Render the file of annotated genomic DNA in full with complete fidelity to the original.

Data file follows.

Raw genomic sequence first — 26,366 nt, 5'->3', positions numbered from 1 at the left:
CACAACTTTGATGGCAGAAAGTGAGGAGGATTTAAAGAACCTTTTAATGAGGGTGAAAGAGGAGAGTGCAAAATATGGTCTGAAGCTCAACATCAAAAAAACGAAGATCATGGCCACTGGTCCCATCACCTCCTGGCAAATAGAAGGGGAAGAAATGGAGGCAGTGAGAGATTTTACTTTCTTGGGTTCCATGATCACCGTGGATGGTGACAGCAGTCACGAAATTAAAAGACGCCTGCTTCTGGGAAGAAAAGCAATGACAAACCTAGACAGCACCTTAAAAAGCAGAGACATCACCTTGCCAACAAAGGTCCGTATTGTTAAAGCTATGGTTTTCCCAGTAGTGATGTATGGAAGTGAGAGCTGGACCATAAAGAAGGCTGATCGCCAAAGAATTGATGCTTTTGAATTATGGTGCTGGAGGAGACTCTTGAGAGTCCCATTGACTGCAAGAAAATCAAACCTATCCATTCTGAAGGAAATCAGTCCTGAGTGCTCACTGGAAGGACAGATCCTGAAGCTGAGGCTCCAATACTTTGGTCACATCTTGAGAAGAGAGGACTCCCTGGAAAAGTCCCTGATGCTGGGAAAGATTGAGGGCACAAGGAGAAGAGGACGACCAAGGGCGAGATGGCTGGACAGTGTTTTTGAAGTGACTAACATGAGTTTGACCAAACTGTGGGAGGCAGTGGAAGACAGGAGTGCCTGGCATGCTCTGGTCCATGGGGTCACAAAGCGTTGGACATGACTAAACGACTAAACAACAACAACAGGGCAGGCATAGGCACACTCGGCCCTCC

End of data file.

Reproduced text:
Raw genomic sequence first — 26,366 nt, 5'->3', positions numbered from 1 at the left:
CACAACTTTGATGGCAGAAAGTGAGGAGGATTTAAAGAACCTTTTAATGAGGGTGAAAGAGGAGAGTGCAAAATATGGTCTGAAGCTCAACATCAAAAAAACGAAGATCATGGCCACTGGTCCCATCACCTCCTGGCAAATAGAAGGGGAAGAAATGGAGGCAGTGAGAGATTTTACTTTCTTGGGTTCCATGATCACCGTGGATGGTGACAGCAGTCACGAAATTAAAAGACGCCTGCTTCTGGGAAGAAAAGCAATGACAAACCTAGACAGCACCTTAAAAAGCAGAGACATCACCTTGCCAACAAAGGTCCGTATTGTTAAAGCTATGGTTTTCCCAGTAGTGATGTATGGAAGTGAGAGCTGGACCATAAAGAAGGCTGATCGCCAAAGAATTGATGCTTTTGAATTATGGTGCTGGAGGAGACTCTTGAGAGTCCCATTGACTGCAAGAAAATCAAACCTATCCATTCTGAAGGAAATCAGTCCTGAGTGCTCACTGGAAGGACAGATCCTGAAGCTGAGGCTCCAATACTTTGGTCACATCTTGAGAAGAGAGGACTCCCTGGAAAAGTCCCTGATGCTGGGAAAGATTGAGGGCACAAGGAGAAGAGGACGACCAAGGGCGAGATGGCTGGACAGTGTTTTTGAAGTGACTAACATGAGTTTGACCAAACTGTGGGAGGCAGTGGAAGACAGGAGTGCCTGGCATGCTCTGGTCCATGGGGTCACAAAGCGTTGGACATGACTAAACGACTAAACAACAACAACAGGGCAGGCATAGGCACACTCGGCCCTCC